Santa Clause was always good to me.
Over the years he brought me a bike, a camera, walkie-talkies, and a number of other goodies.
But when I was about eight, the chubby man with rosy cheeks, a white beard and a red suit slid down the chimney and scored a touchdown in my book when I woke up Christmas morning to find a Talking Football game under my Grandma's Christmas tree.
Now, I might be aging myself, but for middle-aged men like myself, the Mattel product was the greatest.
Long before John Madden brought the realism of football to game systems and personal computers, Talking Football was the way for young boys, and perhaps some grown men, to get their football fix.
By the time Christmas was over, I'm sure my father was sick of the game, but he was a good sport and played with me for hours.
The game itself was pretty basic.
There were 10 different little records with several offensive plays that were inserted into a machine called a sportscaster. On the other side of each disc were defensive plays.
The quarterback or person on offense could call anything from an off-tackle run, to an end around.
He might call for a screen pass, short pass or the long bomb.
Once the person on defense selected his play he could turn the sportscaster on and the result of the play would quickly be broadcast from the machine that ran on a battery.
If I called a passing play, my opponent had the opportunity to call for a blitz or some other formation.The sportscaster would let you know just how many yards were gained or lost on the play.
There were also disc for special teams, penalties and turnovers.
You couldn't kick more than a 50-yard field goal to keep the game more realistic. Field goals and extra points were just the luck of the draw.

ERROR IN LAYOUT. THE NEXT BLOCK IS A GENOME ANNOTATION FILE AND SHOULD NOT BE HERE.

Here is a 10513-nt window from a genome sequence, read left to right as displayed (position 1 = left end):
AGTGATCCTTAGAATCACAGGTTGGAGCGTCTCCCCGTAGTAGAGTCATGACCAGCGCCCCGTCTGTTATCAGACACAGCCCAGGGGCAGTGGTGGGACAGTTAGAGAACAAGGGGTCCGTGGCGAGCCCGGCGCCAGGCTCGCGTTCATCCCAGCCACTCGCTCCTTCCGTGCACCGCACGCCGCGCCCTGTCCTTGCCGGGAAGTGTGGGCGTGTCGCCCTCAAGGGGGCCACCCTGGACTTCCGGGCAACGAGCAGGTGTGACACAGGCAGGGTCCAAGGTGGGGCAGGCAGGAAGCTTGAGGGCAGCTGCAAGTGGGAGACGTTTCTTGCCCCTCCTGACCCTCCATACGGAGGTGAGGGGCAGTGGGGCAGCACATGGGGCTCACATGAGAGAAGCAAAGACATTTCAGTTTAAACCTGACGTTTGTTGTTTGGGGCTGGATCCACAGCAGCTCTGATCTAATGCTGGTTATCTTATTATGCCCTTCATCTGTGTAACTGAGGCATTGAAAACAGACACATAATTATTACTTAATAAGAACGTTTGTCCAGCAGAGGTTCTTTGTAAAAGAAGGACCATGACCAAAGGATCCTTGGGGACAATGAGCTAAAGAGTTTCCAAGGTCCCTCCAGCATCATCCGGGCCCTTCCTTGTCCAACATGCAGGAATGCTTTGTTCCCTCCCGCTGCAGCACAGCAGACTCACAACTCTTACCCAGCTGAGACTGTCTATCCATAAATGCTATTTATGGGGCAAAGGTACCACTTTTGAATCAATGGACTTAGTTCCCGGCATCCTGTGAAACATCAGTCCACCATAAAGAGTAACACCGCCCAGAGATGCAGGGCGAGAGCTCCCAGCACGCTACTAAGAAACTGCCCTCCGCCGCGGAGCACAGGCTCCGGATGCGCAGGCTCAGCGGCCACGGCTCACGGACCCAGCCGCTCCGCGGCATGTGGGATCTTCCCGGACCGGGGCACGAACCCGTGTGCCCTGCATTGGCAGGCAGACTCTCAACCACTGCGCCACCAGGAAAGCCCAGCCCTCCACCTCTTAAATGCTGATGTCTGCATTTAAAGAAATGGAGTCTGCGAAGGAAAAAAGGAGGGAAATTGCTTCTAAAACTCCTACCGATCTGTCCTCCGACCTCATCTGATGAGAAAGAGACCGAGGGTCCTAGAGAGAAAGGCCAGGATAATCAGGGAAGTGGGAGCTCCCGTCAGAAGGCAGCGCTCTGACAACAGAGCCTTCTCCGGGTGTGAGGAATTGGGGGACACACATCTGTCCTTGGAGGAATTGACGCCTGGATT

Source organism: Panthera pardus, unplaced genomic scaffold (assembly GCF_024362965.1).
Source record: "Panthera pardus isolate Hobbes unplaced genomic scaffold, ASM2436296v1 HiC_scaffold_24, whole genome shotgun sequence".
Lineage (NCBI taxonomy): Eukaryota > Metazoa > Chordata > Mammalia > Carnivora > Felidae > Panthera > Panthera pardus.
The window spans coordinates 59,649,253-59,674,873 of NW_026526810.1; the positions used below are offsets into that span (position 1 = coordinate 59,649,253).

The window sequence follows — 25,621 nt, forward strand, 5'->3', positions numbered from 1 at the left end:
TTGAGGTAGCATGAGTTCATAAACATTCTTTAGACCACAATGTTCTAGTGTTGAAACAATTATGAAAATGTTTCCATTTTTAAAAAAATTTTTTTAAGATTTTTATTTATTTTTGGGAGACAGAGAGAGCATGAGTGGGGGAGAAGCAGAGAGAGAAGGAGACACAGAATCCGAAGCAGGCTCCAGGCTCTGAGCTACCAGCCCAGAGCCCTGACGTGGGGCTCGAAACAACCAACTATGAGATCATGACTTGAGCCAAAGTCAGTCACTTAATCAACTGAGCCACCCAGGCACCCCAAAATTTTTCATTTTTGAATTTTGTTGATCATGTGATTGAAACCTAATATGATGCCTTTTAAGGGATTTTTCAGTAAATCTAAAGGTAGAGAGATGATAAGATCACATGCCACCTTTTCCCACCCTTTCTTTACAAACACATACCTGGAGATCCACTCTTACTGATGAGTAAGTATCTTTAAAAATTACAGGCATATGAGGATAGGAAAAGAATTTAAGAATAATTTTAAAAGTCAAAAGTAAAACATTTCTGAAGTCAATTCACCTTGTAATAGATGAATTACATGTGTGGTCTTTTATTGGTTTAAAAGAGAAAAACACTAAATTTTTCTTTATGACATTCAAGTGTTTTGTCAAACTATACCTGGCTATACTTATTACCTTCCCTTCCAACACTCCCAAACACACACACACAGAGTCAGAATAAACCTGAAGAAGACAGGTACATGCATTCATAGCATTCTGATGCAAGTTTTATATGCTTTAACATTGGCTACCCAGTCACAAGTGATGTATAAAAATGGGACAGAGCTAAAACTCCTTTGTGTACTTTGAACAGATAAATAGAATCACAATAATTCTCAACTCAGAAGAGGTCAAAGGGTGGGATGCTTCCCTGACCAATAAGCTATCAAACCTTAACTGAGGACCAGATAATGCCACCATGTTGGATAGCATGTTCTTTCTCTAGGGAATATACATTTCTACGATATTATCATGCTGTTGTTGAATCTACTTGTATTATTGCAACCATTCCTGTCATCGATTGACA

You put the kick record into the machine and it would call out a play where the kick sailed through the uprights, or it would miss wide right, left or short.
If memories serves me correctly, there were 20 plays to a quarter.
The field had a little ball that moved up and down to mark the line of scrimmage, a first down marker showed how many more yards the person on offense needed to pick up a first down and a moving scoreboard allowed you to keep track of who was winning.
For its day, Talking Football might have been the most realistic football game on the market.
I played the game for hours. My friends and I even created a league where we played against each other. I even invented a way to play a solitary version of the game when nobody else was around.
A few years later, the first hand-held computer football games hit the streets, but they were really just bleeps of light and didn't come close to resembling the real thing.
On the first versions of those game, you couldn't even throw a pass.
I don't think they even make Talking Football anymore.
The belts used to run most of the sportscaster machines have apparently dry rotted and no longer work. Because of this, many collectors of old games are warned to stay away from buying the 70s classic on line.
But for its day, Talking Football generated hours of fun, and at least in my case, along with Dad, helped turned me into a football fan for life.
(Doug Gorman is sports editor of the Clayton News Daily and Henry Daily Herald. He can be reached at firstname.lastname@example.org)